Crop rotation had a significant effect on Mehlich I extractable
soil K and Zn concentrations (Table 1.). Soil depth did not
affect nutrient concentrations. Deep moldboard plowing (0.35 m
depth) before planting may explain the observed uniformity across
soil depth. Soil OM and pH were not affected by rotation or soil
depth, although mean soil OM percentages of the BG-P soil were
consistently higher than the P-V-P soil. Mean soil nutrient
concentrations were not different for the two rotations, however
BG-P soils had consistently higher concentrations than the P-V-P
soils (Table 2.).
Plant Leaf Tissue Analyses
Nutrient concentration levels generally increased as leaf
position progressed from basal to apical leaves. However, Ca,
Mn, and Fe had highest concentrations in basal (oldest) leaves
and lowest concentrations in the apical (youngest) leaves.
Nutrient concentrations for apical leaf tissues were in the
sufficiency range (Jones, 1974) for peanut leaves sampled at mid-
pegging stage for all nutrients except K.
Extremely low K concentrations in all three leaf positions
from the P-V-P rotation were observed with no differences in K
concentration by leaf position noted. The BG-P rotation leaf K
concentrations were highest in apical leaves, and lowest in mid-
stem leaves. Leaf Mg concentration was also higher in the BG-P
rotation apical leaves than the P-V-P apical leaves (3.76 vs.
3.16 mg kg-1). Optimum cation concentration ratios of 4:1:1
(K:Ca:Mg) for youngest mature leaves (Reid and Cox, 1973)
differed greatly when compared to this study's ratios of 1:4.7:1
and 3:2.8:1 for P-V-P and BG-P rotations, respectively.
RK Population Densities and Final Yields
Mean J2 RK nematode densities at 106 DAP were higher in the
P-V-P soil than the BG-P soil (Table 5.). Leaf, stem, and pod
weights of peanut plants at harvest were higher (>400% increase)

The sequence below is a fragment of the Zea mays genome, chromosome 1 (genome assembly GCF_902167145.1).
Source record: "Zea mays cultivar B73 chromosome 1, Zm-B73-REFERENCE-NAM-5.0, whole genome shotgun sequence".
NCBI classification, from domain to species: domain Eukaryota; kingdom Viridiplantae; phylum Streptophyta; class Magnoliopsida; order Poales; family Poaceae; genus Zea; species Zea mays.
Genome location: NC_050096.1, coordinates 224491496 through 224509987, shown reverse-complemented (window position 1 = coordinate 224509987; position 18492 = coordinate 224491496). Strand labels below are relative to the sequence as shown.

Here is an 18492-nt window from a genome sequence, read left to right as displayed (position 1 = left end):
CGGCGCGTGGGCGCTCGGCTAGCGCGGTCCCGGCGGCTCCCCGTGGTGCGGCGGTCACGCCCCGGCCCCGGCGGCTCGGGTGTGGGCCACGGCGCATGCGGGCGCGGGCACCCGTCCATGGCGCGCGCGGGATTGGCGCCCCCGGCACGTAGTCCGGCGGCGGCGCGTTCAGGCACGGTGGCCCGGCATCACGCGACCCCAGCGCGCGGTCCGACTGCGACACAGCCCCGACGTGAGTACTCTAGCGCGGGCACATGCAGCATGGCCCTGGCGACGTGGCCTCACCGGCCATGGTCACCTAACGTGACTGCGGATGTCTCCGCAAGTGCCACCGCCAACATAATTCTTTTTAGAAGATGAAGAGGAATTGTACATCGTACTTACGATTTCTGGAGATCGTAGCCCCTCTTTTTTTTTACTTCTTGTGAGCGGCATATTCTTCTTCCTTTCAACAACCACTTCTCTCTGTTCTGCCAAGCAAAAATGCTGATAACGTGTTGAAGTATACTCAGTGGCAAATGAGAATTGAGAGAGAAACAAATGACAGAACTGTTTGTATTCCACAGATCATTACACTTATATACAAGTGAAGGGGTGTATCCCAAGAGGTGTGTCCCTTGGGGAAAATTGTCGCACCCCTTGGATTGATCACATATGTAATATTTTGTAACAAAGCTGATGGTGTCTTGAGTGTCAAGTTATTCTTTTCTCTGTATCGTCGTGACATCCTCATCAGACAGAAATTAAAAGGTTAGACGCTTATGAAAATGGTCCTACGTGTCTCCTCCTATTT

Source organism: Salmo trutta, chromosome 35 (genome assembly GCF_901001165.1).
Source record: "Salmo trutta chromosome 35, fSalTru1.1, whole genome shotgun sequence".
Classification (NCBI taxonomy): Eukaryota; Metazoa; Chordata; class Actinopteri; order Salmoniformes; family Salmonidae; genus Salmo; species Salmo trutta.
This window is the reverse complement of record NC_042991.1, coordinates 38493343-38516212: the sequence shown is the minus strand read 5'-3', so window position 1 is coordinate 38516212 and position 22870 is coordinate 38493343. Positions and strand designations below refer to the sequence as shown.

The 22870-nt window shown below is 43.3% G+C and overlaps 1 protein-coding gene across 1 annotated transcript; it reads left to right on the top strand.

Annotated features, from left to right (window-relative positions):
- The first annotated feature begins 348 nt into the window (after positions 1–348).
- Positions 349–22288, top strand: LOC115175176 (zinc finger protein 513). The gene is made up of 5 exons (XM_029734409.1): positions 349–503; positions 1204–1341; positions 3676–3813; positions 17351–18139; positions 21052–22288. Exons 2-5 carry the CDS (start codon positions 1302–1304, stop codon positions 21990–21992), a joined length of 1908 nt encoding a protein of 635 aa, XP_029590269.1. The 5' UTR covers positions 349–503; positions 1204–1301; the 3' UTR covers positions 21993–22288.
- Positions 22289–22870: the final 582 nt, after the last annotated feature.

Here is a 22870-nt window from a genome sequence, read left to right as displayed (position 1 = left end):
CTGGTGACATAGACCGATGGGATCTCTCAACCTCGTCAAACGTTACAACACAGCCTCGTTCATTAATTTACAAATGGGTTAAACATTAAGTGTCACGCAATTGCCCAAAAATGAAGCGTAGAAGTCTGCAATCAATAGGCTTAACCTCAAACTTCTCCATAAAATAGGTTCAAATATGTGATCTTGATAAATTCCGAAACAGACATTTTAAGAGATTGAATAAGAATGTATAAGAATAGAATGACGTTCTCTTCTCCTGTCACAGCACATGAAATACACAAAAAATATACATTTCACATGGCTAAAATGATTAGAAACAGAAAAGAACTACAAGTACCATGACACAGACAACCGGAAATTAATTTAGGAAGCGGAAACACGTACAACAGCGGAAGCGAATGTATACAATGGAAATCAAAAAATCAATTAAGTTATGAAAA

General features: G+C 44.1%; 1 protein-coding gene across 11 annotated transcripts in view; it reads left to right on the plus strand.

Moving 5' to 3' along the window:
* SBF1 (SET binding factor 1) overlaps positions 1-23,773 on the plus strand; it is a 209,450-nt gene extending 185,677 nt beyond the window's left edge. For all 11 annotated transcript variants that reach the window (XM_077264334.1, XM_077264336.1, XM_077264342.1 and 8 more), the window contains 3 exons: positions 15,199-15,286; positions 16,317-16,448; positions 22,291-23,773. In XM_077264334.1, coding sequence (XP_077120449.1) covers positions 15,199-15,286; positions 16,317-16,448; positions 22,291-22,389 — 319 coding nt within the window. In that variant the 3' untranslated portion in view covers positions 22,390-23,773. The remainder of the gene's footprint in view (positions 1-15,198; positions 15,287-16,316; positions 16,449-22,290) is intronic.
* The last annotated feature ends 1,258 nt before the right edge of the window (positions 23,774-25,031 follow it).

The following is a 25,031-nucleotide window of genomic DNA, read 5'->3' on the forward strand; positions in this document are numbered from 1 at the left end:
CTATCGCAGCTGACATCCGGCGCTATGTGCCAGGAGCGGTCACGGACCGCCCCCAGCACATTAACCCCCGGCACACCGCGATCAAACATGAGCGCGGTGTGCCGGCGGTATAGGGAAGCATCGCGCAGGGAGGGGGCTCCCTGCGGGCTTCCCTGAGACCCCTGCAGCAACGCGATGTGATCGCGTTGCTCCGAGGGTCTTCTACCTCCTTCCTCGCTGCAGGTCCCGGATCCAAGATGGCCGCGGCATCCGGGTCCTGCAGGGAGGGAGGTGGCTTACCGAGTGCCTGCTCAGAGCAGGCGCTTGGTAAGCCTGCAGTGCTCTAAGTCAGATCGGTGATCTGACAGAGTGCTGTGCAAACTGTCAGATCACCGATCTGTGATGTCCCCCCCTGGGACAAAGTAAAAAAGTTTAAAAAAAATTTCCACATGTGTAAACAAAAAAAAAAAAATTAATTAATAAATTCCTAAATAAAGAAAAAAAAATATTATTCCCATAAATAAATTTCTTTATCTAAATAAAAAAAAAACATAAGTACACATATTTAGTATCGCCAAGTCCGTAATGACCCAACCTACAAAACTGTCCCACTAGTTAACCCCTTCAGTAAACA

for the BG-P rotation than the P-V-P rotation. Differences for
root mass at harvest between the two rotations were less (220%
increase) due to the high incidence of root galls on the P-V-P
Soil nutrient status was higher following 2 yr BG-P rotation
than following P-V-P rotation. Higher RK nematode densities were
observed in the P-V-P rotation along with extensive peanut root
damage and deformation. Dry conditions in August, coupled with
increased plant demand for K for reproductive growth, produced
visible K deficiency symptoms in the P-V-P rotation peanut
plants. The reduced ability of RK nematode-infected plants to
uptake K was reflected in leaf tissue K levels far below reported
sufficiency range (Jones, 1974).
Increasing soil levels of plant nutrients in the soil of
this experiment to those recommended by the University of
Florida's Cooperative Extension Service could lessen yield
reductions caused by RK in peanut. Soil samples should be taken
before planting peanut to determine RK density present and
control practices, i.e. nematicide application or crop rotation
should be employed when densities are high.
The authors appreciate the assistance of Mr. J. R.
Chichester, Chemist II in conducting soil and plant analyses.
Candanedo-Lay, E. M. 1986. Penetration, damage and reproduction
of Meloidogyne arenaria on peanut. Ph. D. dissertation,
University of Florida, Gainesville.